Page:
royal australian navy ship
The Royal Australian Navy ship HMAS Perth is guided into position by a Royal New Zealand Airforce (RNZAF) P-3K2 Orion aircraft to recover an object in the southern Indian Ocean, as the search continues for missing Malaysia Airlines flight MH370 April 13, 2014. Reuters/Greg Wood/Pool

Australia launched its second Hobart air warfare on Thursday, marking a significant milestone in the Air Warfare Destroyer (AWD) program. The ceremony included the formal naming and launching of Brisbane41. The destroyer was lowered into the water at Osborne's Techport Australia shipyard as part of the launching.

Robyn Shackelton, the wife of former Navy chief Vice Admiral David Shackleton, cut the cord to release the South Australian Sparkling Pinot Noir to smash the HMAS Brisbane’s hull and officially christen the vessel.

The ship measures 146 metres long carrying 186 crews. Its top speed is 28 knots. It also consists of a missile decoy technology, harpoon weapons system, flight deck and hanger for one helicopter. The project costs $9 billion.

Brisbane41 is the second of three Hobart class destroyers. It has a pennant number painted serving as an international identifier. The Hobart class destroyers are intended to replace the Adelaide-class frigates. The Royal Australian Navy will use all the three types.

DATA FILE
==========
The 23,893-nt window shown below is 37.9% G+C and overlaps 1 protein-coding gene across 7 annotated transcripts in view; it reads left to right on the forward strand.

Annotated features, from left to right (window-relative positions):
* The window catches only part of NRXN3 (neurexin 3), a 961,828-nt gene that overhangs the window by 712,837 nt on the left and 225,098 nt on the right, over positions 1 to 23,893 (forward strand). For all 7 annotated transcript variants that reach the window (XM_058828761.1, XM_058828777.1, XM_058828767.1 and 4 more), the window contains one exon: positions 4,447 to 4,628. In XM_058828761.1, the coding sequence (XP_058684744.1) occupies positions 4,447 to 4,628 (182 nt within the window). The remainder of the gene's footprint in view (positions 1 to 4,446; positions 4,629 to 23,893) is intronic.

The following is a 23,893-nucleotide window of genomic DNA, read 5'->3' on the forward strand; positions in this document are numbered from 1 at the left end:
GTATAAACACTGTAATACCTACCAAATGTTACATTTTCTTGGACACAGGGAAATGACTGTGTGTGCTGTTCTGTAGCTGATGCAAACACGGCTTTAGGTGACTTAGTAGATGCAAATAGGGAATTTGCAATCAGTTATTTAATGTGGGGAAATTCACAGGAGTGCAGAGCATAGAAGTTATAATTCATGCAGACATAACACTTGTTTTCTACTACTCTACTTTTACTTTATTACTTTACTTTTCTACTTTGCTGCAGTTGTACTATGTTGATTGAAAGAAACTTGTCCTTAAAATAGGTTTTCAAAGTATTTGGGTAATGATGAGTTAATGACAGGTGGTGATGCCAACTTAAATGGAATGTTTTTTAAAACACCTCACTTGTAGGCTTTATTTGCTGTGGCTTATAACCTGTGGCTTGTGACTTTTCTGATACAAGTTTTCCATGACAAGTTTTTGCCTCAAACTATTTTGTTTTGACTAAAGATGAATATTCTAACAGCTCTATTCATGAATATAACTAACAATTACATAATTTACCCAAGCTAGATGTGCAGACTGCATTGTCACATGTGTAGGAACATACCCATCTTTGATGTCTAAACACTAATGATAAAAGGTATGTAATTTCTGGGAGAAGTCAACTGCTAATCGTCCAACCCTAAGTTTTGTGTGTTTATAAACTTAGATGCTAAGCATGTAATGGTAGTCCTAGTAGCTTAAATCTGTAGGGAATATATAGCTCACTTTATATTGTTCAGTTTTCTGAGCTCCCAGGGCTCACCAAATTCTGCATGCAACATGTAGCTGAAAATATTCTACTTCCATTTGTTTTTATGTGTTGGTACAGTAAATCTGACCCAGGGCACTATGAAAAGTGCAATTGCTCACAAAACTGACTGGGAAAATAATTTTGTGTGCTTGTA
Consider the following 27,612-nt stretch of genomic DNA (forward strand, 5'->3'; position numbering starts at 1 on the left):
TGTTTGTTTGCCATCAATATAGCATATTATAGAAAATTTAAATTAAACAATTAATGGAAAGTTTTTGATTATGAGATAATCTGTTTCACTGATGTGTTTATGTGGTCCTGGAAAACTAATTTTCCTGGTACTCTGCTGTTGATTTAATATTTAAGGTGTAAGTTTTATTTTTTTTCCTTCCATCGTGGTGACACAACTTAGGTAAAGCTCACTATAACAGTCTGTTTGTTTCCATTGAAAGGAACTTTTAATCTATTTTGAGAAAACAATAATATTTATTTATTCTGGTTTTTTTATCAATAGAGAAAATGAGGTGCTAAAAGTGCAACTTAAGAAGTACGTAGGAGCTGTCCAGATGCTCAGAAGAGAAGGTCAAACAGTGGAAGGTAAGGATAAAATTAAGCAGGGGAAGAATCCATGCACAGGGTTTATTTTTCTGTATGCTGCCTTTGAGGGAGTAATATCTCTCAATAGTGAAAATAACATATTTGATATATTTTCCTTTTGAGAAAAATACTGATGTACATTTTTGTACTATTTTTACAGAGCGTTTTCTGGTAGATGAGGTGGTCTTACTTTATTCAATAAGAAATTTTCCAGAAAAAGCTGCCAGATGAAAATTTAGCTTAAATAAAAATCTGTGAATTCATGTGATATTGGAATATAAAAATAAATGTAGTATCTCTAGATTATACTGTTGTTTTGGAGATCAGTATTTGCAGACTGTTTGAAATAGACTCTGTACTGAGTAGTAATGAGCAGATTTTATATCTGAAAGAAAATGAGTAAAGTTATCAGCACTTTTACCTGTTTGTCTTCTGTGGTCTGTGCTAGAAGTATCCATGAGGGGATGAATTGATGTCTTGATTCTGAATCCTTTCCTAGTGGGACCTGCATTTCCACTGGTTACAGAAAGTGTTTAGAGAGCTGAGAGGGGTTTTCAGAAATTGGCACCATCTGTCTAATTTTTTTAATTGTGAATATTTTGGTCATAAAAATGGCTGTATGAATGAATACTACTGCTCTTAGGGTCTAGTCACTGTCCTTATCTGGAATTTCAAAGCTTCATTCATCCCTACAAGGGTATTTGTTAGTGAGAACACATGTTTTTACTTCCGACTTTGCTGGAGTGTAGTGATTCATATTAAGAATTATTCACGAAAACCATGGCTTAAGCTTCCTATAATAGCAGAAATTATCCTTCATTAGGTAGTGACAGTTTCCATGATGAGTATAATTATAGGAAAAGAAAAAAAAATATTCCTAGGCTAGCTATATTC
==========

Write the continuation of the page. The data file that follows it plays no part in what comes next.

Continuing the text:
Defence Industry Minister Christopher Pyne congratulated the workforce. He also said that the construction work, as well as, the integration work that occurred in Adelaide was a vital part of South Australia's shipbuilding industry.

The Brisbane class will be handed in September 2018. The Hobart will be handed in 2017 while the third ship called Sydney will be handed in March 2020.

SA Defence Industries Minister Martin Hamilton-Smith said that the success of the program was a clear representation that South Australia has a skilled and capable workforce that will undertake the upcoming shipbuilding programs.

“As another milestone is reached on the Air Warfare Destroyer program, it is a reminder that we must maintain the tempo of shipbuilding programs to retain as much of the skilled workforce as possible for the Offshore Patrol Vessel and Future Frigate programs, due to start in 2018 and 2020 respectively,” Hamilton told The Advertiser.